Social media claims about living conditions at the Denton County Jail have led to public concern from a Dallas law firm and questions from a local volunteer effort that provided jailers with masks for inmates, which Sheriff Tracy Murphree says are unfounded.
Photos posted to social media last week purportedly show female inmates living in a quarantine pod with mold, clogged toilets and garbage piled up in a bin. The images show the women’s face masks made of paper, not orange and gray fabric as donated by Rose Costumes, a Denton business that led the project to make and deliver thousands of masks to the jail.
Sarah Morris, a Denton-area attorney, said she learned about the situation at the jail in late June and represents a former inmate as well as a current inmate. One of her clients, Brenda De Jesus, was released July 6 and is still recovering at home from COVID-19, which she contracted at the jail. She was booked in for 13 days on a charge of possession of a controlled substance.
“It is well established that inmates have constitutional rights that require a minimum level of care in the facilities in which they are housed,” Roberts said. “There is not an exception in the Constitution for COVID-19, and Denton County — like all other counties — is required to adapt to the existing conditions to remain faithful to the Constitution. Denton County has chosen not to adapt and instead is knowingly violating these constitutional standards.”
James Roberts, an attorney with Dallas law firm Scott H. Palmer PC, said the firm has an ongoing investigation into the conditions and quarantine policies at Denton County Jail.
“These conditions are deplorable, inhumane and are endangering the lives of the inmates being housed in the jail,” Roberts said in a statement. “Denton County has shown that it is deliberately indifferent to the health and safety of the people confined in its jail — people who the county has a duty to protect and provide adequate medical care. In doing so, Denton County is knowingly violating their constitutional rights.”
The conditions have also led to small daily protests near the jail to raise awareness about the situation.
In a statement on Facebook Monday evening, Murphree said the county jail passed its annual inspection last week and said the reports on social media, as well as reports of widespread COVID-19 in the jail, are false.
According to Denton County Public Health, 44 inmates at the county jail have tested positive for the coronavirus, as well as 16 staffers. County health officials confirmed they received data last week from the state on the jail-wide testing. A July 27 report from the Texas Commission on Jail Standards showed four current inmates had active positive results, indicating that many who have tested positive are no longer at the jail. In Monday’s statement, Murphree said the four inmates with active cases are currently housed in medical isolation cells.
Murphree said in early July that all inmates and jailers would be tested for the coronavirus when 13 tested positive in the course of a few days. All 13 were women housed with three other women in the same pod — a big room with 48 beds and a common area for meals. Denton County Public Health Director Matt Richardson said Monday those results came back last week.
COVID-19 policies at the jail released in late March included keeping new inmates housed separately from the rest of the jail population until two weeks after it becomes full.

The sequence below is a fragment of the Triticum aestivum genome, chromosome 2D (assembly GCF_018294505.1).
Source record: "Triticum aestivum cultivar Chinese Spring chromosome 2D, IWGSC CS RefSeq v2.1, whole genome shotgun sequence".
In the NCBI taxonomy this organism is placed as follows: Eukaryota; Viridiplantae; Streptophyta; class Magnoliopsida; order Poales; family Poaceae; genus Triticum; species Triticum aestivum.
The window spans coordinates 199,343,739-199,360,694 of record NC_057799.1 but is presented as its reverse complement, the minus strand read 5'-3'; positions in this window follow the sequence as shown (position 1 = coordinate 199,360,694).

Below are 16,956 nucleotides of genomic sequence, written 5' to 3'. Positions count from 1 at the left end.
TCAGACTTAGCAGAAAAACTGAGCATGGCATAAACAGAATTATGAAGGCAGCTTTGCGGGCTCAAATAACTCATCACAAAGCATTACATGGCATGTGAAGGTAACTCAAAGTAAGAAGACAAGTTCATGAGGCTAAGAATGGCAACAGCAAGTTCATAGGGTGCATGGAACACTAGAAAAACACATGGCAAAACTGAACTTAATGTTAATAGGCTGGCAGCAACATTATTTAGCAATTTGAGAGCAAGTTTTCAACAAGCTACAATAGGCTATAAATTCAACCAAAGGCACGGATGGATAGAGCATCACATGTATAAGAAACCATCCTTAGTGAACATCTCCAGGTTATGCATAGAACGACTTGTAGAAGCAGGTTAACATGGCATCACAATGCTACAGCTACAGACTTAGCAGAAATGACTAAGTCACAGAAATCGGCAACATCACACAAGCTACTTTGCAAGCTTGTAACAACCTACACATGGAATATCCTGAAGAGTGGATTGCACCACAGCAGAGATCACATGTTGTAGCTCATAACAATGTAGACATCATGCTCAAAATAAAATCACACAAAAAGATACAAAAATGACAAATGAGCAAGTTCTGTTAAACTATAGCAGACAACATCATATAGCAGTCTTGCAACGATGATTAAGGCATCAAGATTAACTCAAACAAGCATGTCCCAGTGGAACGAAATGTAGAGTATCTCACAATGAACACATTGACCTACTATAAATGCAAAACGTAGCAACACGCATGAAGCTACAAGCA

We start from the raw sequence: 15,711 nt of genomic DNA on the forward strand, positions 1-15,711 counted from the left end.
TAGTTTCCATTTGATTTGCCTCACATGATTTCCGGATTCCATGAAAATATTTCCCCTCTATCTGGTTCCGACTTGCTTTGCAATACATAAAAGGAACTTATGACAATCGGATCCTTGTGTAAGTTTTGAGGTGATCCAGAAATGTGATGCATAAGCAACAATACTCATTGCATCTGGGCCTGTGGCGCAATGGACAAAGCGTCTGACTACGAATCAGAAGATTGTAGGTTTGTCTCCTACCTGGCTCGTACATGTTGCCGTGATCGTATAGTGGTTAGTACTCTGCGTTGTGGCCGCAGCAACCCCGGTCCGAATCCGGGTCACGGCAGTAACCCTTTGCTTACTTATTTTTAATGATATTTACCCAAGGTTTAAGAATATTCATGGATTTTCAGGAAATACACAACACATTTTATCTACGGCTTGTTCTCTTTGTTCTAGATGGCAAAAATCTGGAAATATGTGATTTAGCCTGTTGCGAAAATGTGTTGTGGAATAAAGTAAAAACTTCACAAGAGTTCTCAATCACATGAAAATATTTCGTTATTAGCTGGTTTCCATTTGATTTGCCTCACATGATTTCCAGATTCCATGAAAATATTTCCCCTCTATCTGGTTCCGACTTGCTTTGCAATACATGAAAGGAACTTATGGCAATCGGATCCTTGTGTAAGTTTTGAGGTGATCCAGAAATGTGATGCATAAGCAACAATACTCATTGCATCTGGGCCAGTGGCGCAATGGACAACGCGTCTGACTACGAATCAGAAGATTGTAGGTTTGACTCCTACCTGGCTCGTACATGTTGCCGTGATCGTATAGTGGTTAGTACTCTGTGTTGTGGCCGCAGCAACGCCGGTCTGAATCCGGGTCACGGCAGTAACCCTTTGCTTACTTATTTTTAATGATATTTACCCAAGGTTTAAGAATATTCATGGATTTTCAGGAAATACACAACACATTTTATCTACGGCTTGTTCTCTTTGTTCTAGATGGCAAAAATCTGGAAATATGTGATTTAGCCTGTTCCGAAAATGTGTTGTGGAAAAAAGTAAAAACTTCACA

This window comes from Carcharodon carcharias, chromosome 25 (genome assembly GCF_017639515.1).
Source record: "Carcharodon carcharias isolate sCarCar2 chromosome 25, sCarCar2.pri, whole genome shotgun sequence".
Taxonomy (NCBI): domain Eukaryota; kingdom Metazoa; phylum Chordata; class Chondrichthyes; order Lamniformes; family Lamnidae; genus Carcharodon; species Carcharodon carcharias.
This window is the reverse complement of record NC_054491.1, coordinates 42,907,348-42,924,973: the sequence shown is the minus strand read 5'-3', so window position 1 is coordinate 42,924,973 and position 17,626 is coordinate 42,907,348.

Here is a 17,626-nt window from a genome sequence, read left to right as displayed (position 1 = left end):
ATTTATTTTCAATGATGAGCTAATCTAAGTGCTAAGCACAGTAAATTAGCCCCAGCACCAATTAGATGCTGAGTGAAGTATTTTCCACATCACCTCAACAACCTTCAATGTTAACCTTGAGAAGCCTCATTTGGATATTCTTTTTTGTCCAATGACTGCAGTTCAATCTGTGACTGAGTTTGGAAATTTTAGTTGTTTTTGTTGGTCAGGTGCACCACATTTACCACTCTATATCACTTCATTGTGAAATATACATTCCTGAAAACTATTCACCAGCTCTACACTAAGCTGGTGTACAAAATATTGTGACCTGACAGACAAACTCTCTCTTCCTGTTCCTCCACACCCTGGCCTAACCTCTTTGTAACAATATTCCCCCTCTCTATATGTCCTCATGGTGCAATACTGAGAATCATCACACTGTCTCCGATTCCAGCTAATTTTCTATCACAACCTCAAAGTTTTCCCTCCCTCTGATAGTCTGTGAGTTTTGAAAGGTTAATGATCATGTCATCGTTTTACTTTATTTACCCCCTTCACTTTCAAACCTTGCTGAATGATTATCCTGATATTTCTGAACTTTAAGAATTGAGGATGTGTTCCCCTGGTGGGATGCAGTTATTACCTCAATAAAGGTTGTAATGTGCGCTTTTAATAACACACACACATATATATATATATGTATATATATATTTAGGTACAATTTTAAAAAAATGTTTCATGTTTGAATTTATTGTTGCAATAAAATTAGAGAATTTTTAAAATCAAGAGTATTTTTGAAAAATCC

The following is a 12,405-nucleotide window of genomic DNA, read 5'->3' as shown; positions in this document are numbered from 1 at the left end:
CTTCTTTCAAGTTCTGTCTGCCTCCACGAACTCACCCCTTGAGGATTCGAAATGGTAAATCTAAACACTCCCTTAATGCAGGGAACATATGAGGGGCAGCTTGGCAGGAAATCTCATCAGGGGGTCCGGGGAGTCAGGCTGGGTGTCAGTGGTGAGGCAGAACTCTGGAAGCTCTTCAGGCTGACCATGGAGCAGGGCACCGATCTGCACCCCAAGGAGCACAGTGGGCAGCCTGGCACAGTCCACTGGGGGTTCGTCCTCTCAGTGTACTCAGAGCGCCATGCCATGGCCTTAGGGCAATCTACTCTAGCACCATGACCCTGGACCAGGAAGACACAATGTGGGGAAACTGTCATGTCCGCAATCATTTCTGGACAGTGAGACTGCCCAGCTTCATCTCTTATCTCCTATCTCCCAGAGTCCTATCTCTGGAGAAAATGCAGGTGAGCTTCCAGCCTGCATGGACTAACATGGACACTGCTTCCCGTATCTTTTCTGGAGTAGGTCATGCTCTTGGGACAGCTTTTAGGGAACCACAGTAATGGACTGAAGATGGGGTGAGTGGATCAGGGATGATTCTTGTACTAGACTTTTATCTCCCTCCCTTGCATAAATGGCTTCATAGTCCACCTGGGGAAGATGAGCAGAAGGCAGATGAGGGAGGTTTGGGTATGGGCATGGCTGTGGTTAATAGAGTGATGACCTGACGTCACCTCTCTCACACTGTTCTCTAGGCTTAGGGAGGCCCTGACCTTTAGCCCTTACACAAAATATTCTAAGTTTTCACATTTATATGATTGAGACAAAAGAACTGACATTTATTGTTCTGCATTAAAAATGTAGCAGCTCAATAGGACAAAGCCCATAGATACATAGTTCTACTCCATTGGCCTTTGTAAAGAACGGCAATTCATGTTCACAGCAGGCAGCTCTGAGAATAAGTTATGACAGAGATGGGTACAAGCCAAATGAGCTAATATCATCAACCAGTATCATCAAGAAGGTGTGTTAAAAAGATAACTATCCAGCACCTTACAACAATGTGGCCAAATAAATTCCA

“We do test inmates who appear symptomatic at the entrance,” Richardson said. “[Those who test positive are put in] medical isolation, but that’s not always possible because of a limited number of negative-pressure rooms. We do cohorting, which is what the CDC recommends — putting exposed individuals together when possible.”
Rose Costumes and its volunteers were also demanding answers after noticing the masks they donated weren’t being used by the inmates in the photographed pod.
Annemarie Aldrich, the store owner, said she and 202 volunteers got to work sewing 2,000 masks for Denton County Jail inmates after they were requested.
Now, photos have surfaced on social media showing inmates in a COVID-19-positive pod wearing paper masks.
“These [volunteers] have been sewing out of the kindness of their hearts for three and a half months,” Aldrich said. “If they could not use those masks, we want to know why they asked us for them. If they didn’t use them, what happened to them? Why are we now seeing pictures of these inmates wearing paper masks when we provided them with reusable masks?”
In a statement, Murphree said they have 700 masks left from Rose Costumes’ donation, which came in at a time when they were just able to get hold of disposable masks. “We provide every inmate a mask and to receive a new one the only have to ask,” he wrote. Cloth masks, on the other hand, would have to be washed regularly.
“We also have other cloth masks from other donations in storage and accounted for,” Murphree stated. “We keep the cloth mask in inventory in case it becomes difficult to obtain the disposable masks in the future.”
When the county jail requested the cloth masks, Aldrich said she and volunteers were given specifics: They had to be orange or gray with elastics and couldn’t have a metal nose band.
She said that to make masks for the jail, volunteers pressed pause on making masks for other organizations, such as people experiencing homelessness and the Navajo Nation. Additionally, they also made masks for Denton County Sheriff’s Office personnel and the Denton Police Department.
When she called the county jail on Saturday, she said a person at the front desk told her she had no idea about the masks and that staffers had to buy their own masks.
“If they couldn’t be used for whatever reason, they could’ve been returned to us,” Aldrich said. “So many other organizations are in need — the homeless population and prisoners coming out of jail, released without masks.”